Getting Ready to Plant a Garden

Guest post by Erika Strote, Colorado State University Extension Master Gardener in Larimer County

Rising spring temperatures tend to trigger an outbreak of garden fever in those of us who love to get our hands in the dirt. Seed packets and plants find their way into our grocery carts in lieu of actual produce, tempting us with the promise of backyard bounty.

It is easy to imagine the abundance these little seeds will bring…before the reality of scorching heat, insects, weeds, and hailstorms that come later in the summer.  

While it is true that gardening in Colorado can test the patience of even the most experienced growers, there is plenty to do at the start of the season to help set your garden up for success.

Prep Your Space

If you are starting a new garden this year, look for a spot in your yard that gets at least 6-8 hours of sunlight. Building raised beds and filling them with high quality garden soil is an efficient and simple way to get a garden going quickly. If you don’t have much space that receives enough sunlight, don’t despair—you can grow a remarkable number of crops in containers placed in sunny spots in your yard.

If you already have a garden, now is the time to make sure you have cleared out any leftover plant debris that did not get removed in the fall. That debris is a favorite place for garden pests to overwinter, so make sure to kick out those unwanted tenants before they can reestablish themselves.

Improve Your Soil

Even though the weather may lure you outside to work in the garden, check to make sure your soil is not too soggy from spring moisture before you get out your shovel. An easy way to check is to scoop up a handful of soil and squeeze it into a ball. If the soil stays balled up, better to wait, so as not to compact the soil into concrete-like clumps that can take seasons to undo.

The soil pictured here is too clumpy and wet for planting.

If the soil crumbles easily when released, it is dry enough to work. Once the soil has dried out enough to work, add organic soil amendments, like compost, mixed to a depth of 4-8”, if desired. Research suggests avoiding unnecessary tilling, as this destroys the beneficial soil structure. So, if you turned your beds in the fall, try skipping it this spring.

This soil is crumbly and ready for planting!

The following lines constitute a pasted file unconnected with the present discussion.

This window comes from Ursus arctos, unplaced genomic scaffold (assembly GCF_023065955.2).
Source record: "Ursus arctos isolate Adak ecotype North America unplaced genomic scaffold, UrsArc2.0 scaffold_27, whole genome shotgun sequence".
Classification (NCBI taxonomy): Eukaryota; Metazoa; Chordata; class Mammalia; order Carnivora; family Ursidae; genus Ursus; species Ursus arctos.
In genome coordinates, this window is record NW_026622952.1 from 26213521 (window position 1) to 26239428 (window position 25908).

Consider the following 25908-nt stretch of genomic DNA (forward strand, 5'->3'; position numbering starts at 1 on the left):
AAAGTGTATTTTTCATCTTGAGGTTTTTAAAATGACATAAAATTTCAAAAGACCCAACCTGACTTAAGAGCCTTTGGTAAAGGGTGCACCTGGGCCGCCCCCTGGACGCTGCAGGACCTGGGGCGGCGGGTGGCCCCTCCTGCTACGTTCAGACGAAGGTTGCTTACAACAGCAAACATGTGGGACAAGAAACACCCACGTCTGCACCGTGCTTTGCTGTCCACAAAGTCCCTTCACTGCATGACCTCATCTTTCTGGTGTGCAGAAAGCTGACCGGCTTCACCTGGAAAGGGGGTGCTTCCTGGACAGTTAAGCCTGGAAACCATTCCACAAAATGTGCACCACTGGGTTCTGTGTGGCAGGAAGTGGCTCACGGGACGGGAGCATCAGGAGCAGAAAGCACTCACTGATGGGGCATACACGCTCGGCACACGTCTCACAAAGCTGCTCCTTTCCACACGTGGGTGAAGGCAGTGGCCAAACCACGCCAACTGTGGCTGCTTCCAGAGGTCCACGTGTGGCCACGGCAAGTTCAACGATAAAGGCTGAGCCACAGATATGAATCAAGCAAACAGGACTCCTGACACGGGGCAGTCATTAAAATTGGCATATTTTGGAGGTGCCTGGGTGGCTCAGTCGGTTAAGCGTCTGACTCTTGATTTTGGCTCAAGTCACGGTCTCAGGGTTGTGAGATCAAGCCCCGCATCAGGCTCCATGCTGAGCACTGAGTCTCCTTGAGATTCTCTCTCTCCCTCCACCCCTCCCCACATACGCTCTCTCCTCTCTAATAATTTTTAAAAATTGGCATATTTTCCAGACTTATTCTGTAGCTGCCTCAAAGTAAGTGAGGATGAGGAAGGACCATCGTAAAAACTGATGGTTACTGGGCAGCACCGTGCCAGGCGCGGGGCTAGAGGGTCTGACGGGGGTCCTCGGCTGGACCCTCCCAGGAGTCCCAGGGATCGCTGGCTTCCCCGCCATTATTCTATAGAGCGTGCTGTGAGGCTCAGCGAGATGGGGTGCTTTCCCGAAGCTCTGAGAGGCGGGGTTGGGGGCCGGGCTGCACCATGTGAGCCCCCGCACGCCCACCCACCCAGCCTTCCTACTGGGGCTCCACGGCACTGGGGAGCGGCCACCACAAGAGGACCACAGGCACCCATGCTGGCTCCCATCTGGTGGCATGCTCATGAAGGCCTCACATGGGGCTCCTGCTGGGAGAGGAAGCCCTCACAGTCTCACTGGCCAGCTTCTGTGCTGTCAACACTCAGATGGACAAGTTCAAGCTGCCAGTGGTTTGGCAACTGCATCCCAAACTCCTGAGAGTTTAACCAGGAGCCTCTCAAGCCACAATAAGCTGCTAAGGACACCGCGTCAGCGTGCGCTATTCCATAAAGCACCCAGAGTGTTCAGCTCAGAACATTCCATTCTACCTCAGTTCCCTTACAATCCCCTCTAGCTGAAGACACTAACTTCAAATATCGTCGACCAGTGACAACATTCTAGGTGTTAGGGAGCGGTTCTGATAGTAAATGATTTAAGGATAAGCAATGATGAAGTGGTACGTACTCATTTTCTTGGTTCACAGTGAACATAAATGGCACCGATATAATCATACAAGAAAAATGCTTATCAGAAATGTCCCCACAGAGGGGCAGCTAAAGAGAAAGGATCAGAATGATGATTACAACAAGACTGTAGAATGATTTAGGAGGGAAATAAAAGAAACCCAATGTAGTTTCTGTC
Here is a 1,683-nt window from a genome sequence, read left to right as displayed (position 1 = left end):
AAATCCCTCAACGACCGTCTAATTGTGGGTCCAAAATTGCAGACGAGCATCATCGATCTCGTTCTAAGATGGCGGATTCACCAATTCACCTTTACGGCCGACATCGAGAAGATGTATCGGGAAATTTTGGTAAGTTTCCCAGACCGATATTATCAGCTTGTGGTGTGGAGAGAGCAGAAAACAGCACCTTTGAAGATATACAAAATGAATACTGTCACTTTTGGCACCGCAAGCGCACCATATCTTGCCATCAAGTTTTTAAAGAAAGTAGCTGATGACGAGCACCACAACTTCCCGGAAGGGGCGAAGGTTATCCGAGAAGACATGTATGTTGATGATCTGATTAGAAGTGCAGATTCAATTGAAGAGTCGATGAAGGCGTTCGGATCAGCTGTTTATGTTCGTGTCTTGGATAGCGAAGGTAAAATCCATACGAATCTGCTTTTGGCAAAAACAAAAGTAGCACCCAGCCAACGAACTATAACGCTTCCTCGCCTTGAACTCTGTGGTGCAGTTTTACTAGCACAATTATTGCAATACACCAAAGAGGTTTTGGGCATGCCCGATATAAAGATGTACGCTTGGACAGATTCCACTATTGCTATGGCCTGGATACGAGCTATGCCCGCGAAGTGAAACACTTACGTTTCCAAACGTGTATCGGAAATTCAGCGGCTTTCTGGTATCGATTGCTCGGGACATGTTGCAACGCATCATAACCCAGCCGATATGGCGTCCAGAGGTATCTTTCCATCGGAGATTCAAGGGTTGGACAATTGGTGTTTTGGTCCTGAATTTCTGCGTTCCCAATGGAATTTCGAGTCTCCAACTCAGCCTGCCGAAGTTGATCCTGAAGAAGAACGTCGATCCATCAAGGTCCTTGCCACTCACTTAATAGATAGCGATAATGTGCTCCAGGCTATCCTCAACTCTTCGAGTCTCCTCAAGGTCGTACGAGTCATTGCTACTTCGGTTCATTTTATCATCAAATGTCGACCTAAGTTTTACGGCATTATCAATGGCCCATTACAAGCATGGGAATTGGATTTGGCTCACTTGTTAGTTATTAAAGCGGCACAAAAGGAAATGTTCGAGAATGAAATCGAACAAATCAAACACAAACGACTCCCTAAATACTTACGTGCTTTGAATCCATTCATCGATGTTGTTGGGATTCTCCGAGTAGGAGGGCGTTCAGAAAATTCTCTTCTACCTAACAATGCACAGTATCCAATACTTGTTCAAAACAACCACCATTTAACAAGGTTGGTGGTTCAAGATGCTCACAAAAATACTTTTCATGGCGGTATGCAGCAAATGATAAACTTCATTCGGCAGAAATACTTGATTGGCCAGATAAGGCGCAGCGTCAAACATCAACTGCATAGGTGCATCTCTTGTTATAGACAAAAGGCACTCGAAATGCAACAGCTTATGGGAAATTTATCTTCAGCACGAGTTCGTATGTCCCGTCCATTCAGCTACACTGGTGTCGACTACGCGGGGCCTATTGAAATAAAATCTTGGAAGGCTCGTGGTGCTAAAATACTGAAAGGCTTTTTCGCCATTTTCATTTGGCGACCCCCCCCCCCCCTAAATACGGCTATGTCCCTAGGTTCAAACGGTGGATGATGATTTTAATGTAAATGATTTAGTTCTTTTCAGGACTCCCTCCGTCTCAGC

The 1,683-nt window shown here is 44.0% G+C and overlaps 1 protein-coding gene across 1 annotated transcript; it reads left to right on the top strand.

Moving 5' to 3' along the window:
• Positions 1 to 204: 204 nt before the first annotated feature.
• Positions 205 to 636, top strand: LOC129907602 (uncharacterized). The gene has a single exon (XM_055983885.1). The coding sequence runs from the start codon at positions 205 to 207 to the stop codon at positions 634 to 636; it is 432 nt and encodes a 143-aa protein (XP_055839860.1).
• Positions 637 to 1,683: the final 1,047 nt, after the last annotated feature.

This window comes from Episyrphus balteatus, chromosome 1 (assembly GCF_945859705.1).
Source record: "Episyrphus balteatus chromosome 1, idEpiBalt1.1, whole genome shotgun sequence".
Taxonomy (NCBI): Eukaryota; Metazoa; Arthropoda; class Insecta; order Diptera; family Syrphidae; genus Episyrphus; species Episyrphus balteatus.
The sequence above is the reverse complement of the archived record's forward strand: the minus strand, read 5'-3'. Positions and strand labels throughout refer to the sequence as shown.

If you want to know which amendments will best help your garden, consider having your soil tested to find out soil pH, salts and nutrient levels by the Colorado State University soil testing lab. More information can be found at

Know When to Plant

Mother’s Day is considered last frost date for Front Range gardeners, but the actual last frost varies widely year to year. This doesn’t mean you have to wait until the middle of May to start your garden, but you should stick to planting cool season crops earlier in the spring, such as greens, snap peas, radishes, beets, and carrots.

Don’t be fooled by the tomato and herb plants at the nurseries or grocery stores. Wait to plant your tender, warm season crops like tomatoes, squash, green beans and basil until all risk of frost has passed and the nighttime temps have consistently warmed up above 65 degrees, which is generally late May or early June. A single hard frost can turn your basil to a blackened, mushy mess and stunt your tomato crop.

Finally, check your seed packets to see the number of days required before you can begin to harvest. Our first hard frost generally falls in early October, so make sure your plants have enough time to mature before this point. There are plenty of varieties from which to choose, so look for those suited to the length of our shorter growing season.

Check your seed packets to see the number of days required before you can begin to harvest

Think about Water

Consider installing drip irrigation in your beds or containers this year. Irrigating this way helps to conserve water, and it also cuts down on diseases that can stem from overhead watering.

Drip irrigation parts are available at hardware stores and nurseries, and are simple and inexpensive to install. Add a timer at your hose bib to remove some of the operator error in watering (like forgetting to turn the water on…or off).

Consider installing drip irrigation in your beds or containers to conserve water and cut down on diseases that can stem from overhead watering.

Water in the early morning rather than in the evenings, so moisture on the leaves dries quickly which can help prevent diseases. Run your irrigation long enough to soak the soil down to plant roots. Watering needs will be less frequent when the outside temps are cooler in the spring and fall. Take the time to check periodically to make sure plants are getting the right amount of moisture by digging down a few inches to make sure the soil is moist but not soggy.

Don’t Forget the Mulch

Once the plants are in the ground, don’t forget the final step to garden success—spreading a layer of mulch over the top of the garden. Although easy to overlook, this step helps to conserve water and suppress weeds. You can use grass clippings, finely shredded leaves, or compost laid directly over the drip irrigation lines to mulch your garden. Make sure to give your plants a little breathing room by not placing the mulch too close to the base of the plants.

These five simple steps can help to make your spring garden dreams a summer garden reality. So, by all means, grab those seed packets and get growing!

More questions about getting ready to plant your garden? Your local Larimer County Master Gardeners are ready to answer your gardening questions! You can email them anytime at or call 970-498-6000 on Mondays, Wednesdays, and Fridays from 10am-1pm, mid-April through mid-October.

Visit the CSU Extension website for more gardening information: